Firestarter is the tale of an eight-year-old girl named Charlene McGee (called Charlie) and her father Andy. Charlie is a pyrokinetic, a person who has the ability to start fires just by thinking about doing it. And The Shop, a shady government agency who performed drug experiments on Charlie's parents (and are the reason why Charlie's powers exist) are now after the father and daughter, bent on using Charlie as a weapon of war.
    The novel begins with Andy and Charlie, out of money and literally running for their lives. Vicky McGee - Charlie's mother and Andy's wife - was murdered by The Shop years ago, and they both know how dangerous the government can be. Charlie has been taught since a very young age that her powers are something to keep in check, but Andy knows that there are times when Charlie must use them to protect them, much to Charlie's chagrin. Andy himself posesses a weak mind-control power (another gift from The Shop), which is useful at times but gives him increasingly intense headaches. Charlie doesn't want her powers but must use them; Andy needs his power but it is painful to use. The Shop wants them both, and such are the threads of a wildly exciting novel.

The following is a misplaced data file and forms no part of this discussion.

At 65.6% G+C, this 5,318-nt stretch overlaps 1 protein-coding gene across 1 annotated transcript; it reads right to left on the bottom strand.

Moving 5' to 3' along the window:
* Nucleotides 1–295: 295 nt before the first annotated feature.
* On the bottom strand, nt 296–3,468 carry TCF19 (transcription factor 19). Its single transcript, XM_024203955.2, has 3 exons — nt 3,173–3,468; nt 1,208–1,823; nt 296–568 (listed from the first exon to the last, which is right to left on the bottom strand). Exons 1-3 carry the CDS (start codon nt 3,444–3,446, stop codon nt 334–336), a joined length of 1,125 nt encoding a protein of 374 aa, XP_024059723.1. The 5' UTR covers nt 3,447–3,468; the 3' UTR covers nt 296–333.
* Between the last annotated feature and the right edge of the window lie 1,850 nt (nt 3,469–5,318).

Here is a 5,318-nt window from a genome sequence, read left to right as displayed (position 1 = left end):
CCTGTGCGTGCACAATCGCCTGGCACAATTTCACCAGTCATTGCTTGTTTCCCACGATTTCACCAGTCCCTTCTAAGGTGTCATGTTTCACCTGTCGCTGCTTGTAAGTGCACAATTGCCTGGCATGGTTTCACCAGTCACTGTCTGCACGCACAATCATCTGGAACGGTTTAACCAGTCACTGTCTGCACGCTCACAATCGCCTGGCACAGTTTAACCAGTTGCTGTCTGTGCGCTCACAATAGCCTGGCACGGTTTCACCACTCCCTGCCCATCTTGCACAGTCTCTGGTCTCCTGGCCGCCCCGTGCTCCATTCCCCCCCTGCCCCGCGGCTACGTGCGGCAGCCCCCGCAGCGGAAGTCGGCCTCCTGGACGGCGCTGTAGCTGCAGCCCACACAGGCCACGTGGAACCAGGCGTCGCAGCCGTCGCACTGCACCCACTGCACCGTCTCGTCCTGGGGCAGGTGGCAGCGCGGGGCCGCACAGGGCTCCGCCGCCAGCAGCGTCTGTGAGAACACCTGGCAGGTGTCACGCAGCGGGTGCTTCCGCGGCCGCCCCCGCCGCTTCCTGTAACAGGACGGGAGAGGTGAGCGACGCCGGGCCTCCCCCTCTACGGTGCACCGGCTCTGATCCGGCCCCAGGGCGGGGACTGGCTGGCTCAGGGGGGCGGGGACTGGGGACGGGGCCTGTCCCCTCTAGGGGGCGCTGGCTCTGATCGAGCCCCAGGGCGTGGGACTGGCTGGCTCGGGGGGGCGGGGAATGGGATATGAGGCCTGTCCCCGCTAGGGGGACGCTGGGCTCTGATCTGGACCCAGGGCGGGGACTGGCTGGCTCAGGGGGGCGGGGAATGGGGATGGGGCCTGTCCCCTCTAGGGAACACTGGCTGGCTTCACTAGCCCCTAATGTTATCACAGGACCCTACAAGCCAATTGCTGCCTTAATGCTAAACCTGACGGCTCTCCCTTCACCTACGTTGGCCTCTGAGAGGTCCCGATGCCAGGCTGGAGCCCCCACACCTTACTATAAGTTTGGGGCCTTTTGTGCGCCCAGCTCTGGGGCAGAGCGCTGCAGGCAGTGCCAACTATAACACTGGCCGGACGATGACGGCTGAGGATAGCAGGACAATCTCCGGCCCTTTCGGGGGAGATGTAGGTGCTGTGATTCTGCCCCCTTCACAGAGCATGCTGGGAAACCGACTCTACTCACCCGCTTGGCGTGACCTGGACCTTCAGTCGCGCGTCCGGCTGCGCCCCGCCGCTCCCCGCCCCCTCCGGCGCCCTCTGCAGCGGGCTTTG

We are given a few glimpses into the enemy territory, as well: the head of the Shop, known as Cap; the weak-willed closet transvestite scientist Patrick Hockstetter (his final scene approaces King's goriest yet); and the very dangerous and slightly pedophilic John Rainbird, a government killer with his sights set on Charlie.
    Such a short description doesn't begin to describe the excitement of Firestarter. Like Christine, this is often described as King at mid-range, but also like Christine, this is not the case. The fireplay in the novel is quite intense and enjoyable, the characters are well-drawn and complete, and the fact that the initial concept of pyrokinesis isn't entirely scientifically implausible makes the novel quiet chilling as well. A good read for those already familiar with King's canon.


    Phantasia Hunt Wds 1980